JetBlue cuts flights through mid-January as Omicron rises

JetBlue Airways has canceled flights into mid-January as it contends with crew shortages due to the surging Omicron variant, the airline confirmed late Wednesday.

The New York-based airline said it has cut approximately 1,280 flights that were on its schedule through Jan. 13 — or about 10 percent of its planned capacity.

But the company also noted an expected uptick of Omicron cases in the Northeast that could further impact its flight crews in the coming days.

“We expect the number of COVID cases in the northeast – where most of our crewmembers are based – to continue to surge for the next week or two,” a JetBlue spokesperson said in a statement obtained by Reuters. “This means there is a high likelihood of additional cancellations until case counts start to come down.”

JetBlue’s stock was down slightly in premarket trading Thursday. Shares have declined nearly 2 percent so far this week.

The Omicron variant has disrupted flights across the US.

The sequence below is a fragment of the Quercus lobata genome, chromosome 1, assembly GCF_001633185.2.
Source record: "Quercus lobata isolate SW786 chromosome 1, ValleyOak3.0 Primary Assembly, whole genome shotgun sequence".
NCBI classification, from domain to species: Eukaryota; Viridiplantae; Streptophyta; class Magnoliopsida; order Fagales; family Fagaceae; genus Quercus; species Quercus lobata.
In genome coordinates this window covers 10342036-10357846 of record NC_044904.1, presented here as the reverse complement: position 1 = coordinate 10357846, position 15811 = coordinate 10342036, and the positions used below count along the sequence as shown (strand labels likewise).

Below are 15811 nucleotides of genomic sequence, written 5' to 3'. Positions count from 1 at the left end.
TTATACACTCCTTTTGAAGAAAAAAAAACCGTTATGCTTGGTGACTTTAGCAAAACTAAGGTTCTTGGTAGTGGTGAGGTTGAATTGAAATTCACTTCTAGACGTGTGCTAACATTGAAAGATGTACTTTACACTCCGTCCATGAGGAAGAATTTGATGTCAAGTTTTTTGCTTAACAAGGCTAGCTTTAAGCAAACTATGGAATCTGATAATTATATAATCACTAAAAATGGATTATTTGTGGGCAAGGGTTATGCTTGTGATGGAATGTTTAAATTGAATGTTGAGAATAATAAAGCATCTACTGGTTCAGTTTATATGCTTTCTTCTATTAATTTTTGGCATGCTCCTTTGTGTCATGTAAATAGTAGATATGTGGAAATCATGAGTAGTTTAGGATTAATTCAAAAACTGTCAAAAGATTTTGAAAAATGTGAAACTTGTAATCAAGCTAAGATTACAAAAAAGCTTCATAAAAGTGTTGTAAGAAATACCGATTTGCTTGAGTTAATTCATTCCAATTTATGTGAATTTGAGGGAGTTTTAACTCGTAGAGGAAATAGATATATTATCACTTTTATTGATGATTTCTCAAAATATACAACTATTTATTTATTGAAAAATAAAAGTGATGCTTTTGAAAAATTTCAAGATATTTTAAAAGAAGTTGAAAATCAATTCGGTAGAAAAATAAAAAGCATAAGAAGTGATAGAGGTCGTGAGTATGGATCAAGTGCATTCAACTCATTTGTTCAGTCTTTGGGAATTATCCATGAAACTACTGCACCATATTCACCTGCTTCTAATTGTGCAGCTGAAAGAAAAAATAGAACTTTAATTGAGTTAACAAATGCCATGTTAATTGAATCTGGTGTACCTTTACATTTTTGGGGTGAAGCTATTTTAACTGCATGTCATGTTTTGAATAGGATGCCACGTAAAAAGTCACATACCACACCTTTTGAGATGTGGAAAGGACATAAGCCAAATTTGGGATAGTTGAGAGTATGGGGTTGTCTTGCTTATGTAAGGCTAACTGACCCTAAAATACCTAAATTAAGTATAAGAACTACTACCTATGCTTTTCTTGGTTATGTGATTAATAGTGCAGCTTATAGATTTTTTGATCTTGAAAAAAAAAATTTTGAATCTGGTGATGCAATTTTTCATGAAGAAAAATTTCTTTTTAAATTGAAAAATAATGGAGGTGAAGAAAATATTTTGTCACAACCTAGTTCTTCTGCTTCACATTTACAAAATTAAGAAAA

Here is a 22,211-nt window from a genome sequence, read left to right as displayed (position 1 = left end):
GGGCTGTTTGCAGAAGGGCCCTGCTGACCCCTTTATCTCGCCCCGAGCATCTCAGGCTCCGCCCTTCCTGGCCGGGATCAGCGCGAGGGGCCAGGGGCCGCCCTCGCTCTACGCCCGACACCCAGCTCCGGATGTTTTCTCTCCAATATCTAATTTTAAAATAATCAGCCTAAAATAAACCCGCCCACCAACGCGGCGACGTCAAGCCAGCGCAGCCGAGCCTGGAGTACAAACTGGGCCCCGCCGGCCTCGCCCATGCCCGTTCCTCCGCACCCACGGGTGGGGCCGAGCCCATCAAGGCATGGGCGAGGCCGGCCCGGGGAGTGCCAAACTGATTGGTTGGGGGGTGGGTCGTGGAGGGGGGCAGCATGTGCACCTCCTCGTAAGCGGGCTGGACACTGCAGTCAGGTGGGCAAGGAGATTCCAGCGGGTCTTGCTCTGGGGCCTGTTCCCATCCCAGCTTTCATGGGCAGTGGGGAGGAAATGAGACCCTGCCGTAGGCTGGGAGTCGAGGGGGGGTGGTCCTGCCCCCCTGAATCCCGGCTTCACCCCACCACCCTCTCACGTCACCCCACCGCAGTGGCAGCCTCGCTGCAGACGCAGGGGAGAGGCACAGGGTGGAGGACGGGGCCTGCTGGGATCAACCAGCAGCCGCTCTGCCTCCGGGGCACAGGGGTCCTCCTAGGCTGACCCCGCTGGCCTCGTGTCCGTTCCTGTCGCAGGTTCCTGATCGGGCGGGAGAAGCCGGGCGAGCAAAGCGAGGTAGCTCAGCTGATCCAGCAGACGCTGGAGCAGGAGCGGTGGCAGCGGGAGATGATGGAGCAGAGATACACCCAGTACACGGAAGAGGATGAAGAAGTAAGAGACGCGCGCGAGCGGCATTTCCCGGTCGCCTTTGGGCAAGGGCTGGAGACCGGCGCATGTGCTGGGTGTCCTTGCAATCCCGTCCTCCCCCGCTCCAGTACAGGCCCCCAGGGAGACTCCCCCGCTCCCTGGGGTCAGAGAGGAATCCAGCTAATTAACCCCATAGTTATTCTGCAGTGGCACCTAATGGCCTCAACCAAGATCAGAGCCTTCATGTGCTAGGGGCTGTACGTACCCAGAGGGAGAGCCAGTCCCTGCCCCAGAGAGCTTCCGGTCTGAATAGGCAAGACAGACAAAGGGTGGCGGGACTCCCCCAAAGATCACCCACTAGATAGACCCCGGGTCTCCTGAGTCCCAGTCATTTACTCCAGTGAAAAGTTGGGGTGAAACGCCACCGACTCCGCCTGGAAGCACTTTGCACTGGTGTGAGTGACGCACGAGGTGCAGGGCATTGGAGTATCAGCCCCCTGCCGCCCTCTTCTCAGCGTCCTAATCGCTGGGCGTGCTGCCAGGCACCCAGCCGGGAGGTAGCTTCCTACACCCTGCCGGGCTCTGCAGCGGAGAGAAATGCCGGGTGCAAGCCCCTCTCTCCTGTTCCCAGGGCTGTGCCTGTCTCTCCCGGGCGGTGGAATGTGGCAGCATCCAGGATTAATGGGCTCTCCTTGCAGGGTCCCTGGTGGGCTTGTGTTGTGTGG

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Other US airlines have yet to detail changes to their January slate but the cuts to JetBlue’s schedule signal airlines are bracing for lengthy interruptions due to the Omicron surge.

Elsewhere, Ireland-based Ryanair recently slashed a third of its planned flights next month due to Omicron-related concerns, according to reports.

Top US airlines, including JetBlue, American and Delta, canceled thousands of flights over the past week because of staffing shortages and seasonal weather-related challenges.

JetBlue canceled another 173 flights slated for Thursday, or about 17 percent of its planned schedule. Another 50 flights are delayed.

In total, more than 1,000 flights within, into or out of the US have already been canceled on Thursday, according to FlightAware data.

Earlier this week, the US Centers for Disease Control and Prevention shortened its recommended isolation time for individuals with asymptomatic COVID-19 cases to five days, down from its previous recommendation of 10 days.

The change followed lobbying from top firms, including Delta and JetBlue, who argued a reduced isolation benchmark for breakthrough cases in vaccinated individuals was necessary as Omicron caused staffing challenges.